How can Hatha yoga nourish your soul?
Instead of referring to a specific routine of yoga poses (asanas), or a school with a particular philosophical focus, Hatha yoga is more of an umbrella term that encompasses the physical aspect of yoga practices. In other words, the various subcategories such as Anusara or Iyengar yoga are all varieties of Hatha yoga practice.
The word ‘Hatha’ is usually translated as ‘force’, and Hatha as an overall discipline is believed to have originated as a path towards mastering the physical body. In this respect, Hatha is sometimes agreed to be as old as yoga itself, although there is ongoing debate about its origins. Some scholars argue that the asanas we associate with Hatha yoga were not defined until somewhere between the 11th and 15th centuries.
Hatha yoga is founded on breathing exercises (pranayamas), asanas, and the coordination of breathing with transitional movements (vinyasas). Other aspects of traditional Hatha yoga include cleansing and purifying techniques (shatkarmas) and chanting (mantras).
Benefits of Hatha yoga
Because Hatha is such a broad category that includes most of the styles you might be familiar with, the benefits of Hatha yoga positions can be thought of as an ‘average’ of the different individual branches. In addition to regularly reported benefits such as improvements in chronic back pain, Hatha yoga practice is believed to have a meaningful impact on depression, although further research is recommended.
Hatha yoga weight loss is a low-impact fitness alternative to cardio training activities such as jogging, and may improve metabolic function, for example, significantly reducing LDL cholesterol. Long-term Hatha yoga practice has been associated with a lower BMI (body mass index) and reduced medication use in women older than 45, and Hatha yoga may also help reduce nicotine cravings in people who are quitting cigarettes.
Hatha yoga may assist in relieving symptoms related to:
- Arthritis, Rheumatism and Osteoarthritis
- Back Pain
- Balance, Stability and Coordination
- Brain Fog and Clarity
- Chronic Obstructive Pulmonary Disease (COPD)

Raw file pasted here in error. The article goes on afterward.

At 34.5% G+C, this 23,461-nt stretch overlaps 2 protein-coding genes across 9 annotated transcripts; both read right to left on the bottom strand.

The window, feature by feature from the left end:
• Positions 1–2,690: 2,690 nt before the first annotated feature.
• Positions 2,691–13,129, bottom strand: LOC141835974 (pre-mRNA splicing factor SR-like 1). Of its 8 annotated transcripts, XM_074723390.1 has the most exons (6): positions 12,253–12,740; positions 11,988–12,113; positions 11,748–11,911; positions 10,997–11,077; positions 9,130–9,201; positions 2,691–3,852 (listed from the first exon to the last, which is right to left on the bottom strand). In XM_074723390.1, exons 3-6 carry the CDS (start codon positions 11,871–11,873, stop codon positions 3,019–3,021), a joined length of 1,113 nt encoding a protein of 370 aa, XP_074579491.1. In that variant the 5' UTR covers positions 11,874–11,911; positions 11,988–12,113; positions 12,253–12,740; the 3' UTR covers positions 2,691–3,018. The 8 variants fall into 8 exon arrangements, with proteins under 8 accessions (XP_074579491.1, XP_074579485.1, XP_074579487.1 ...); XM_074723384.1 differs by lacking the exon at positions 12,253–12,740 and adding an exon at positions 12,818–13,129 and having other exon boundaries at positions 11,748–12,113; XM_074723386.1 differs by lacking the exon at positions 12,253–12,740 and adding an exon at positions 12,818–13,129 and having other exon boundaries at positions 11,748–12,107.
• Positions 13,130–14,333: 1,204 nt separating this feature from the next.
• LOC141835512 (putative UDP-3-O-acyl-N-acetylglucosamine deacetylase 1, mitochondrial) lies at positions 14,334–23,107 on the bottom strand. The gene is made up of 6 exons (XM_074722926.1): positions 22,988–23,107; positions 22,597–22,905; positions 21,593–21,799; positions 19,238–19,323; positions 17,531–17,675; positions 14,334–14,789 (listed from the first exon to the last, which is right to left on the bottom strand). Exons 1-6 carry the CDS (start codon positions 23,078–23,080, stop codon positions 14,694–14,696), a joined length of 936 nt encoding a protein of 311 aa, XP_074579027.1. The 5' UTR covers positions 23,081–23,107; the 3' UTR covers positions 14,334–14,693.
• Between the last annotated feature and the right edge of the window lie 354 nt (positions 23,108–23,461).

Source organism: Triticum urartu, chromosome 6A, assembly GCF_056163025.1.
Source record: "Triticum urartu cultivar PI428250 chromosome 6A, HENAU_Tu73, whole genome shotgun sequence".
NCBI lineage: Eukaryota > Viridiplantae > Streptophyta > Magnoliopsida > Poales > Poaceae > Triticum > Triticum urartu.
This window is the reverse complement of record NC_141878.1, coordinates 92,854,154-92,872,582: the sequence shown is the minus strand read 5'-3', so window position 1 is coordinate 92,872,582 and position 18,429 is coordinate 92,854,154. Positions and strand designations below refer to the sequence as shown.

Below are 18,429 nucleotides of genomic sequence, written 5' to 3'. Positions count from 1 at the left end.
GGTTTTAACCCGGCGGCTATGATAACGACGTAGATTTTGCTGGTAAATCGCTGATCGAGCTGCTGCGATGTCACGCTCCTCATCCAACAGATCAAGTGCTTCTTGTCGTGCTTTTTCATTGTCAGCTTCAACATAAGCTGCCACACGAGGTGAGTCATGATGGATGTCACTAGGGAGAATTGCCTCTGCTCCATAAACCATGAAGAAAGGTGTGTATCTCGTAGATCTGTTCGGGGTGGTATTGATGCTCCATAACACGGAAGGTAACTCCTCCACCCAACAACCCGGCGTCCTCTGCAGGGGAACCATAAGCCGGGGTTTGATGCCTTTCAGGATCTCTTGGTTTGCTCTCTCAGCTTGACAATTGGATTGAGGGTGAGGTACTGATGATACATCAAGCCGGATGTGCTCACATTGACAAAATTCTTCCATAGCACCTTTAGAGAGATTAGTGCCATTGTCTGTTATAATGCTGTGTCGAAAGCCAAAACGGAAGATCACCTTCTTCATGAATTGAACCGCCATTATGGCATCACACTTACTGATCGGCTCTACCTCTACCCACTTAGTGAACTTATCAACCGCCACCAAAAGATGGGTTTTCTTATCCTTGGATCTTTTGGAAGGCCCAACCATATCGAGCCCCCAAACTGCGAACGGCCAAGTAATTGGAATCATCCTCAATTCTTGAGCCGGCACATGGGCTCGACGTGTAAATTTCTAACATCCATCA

- Circulation and Cardiovascular Conditions
- Concentration, Focus and Problem Solving
- Energy and Vitality
- Flexibility, Endurance and Strength
- Immunity Issues
- Insomnia and Sleep Disorders
- Mobility and Movement
- Muscle Spasm, Tightness and Cramps
- Nervous System and Neurological Conditions
- Posture and Spine Issues
- Respiratory and Breathing Issues
- Seasonal Affective Disorder (SAD)
- Stress and Tension
- Weight Control and Obesity
What to expect from a Hatha yoga session
Because Hatha yoga positions encompass almost all of the popular disciplines currently being practised, ranging from Ashtanga Vinyasa yoga to the Iyengar style, it is only possible to provide a very broad overview of what you can expect. The therapy pages of the individual varieties will give you a more specific overview of what is emphasised in each particular style or school of yoga.
In general, a Hatha yoga program will include an exercise to direct your focus to the lesson, for example through a shared chant and/or breathing exercises, followed by a physical warm-up. The instructor will guide you through a series of asanas, which can be challenging and strenuous for advanced practitioners, or more gentle to cater for all levels of skill and fitness if you’re trying Hatha yoga for beginners.
At its core, the one common aspect of all Hatha yoga practices is a focus on mastery of the physical body. Nevertheless, many Hatha yoga classes will conclude with a relaxation or meditation session.
As with any exercise or wellness program, please consult your medical professional before commencing Hatha yoga. If you have an injury or other health issue, or any concerns at all, also speak to your instructor, who will be happy to address these and explore the option of tailoring the session to your individual requirements.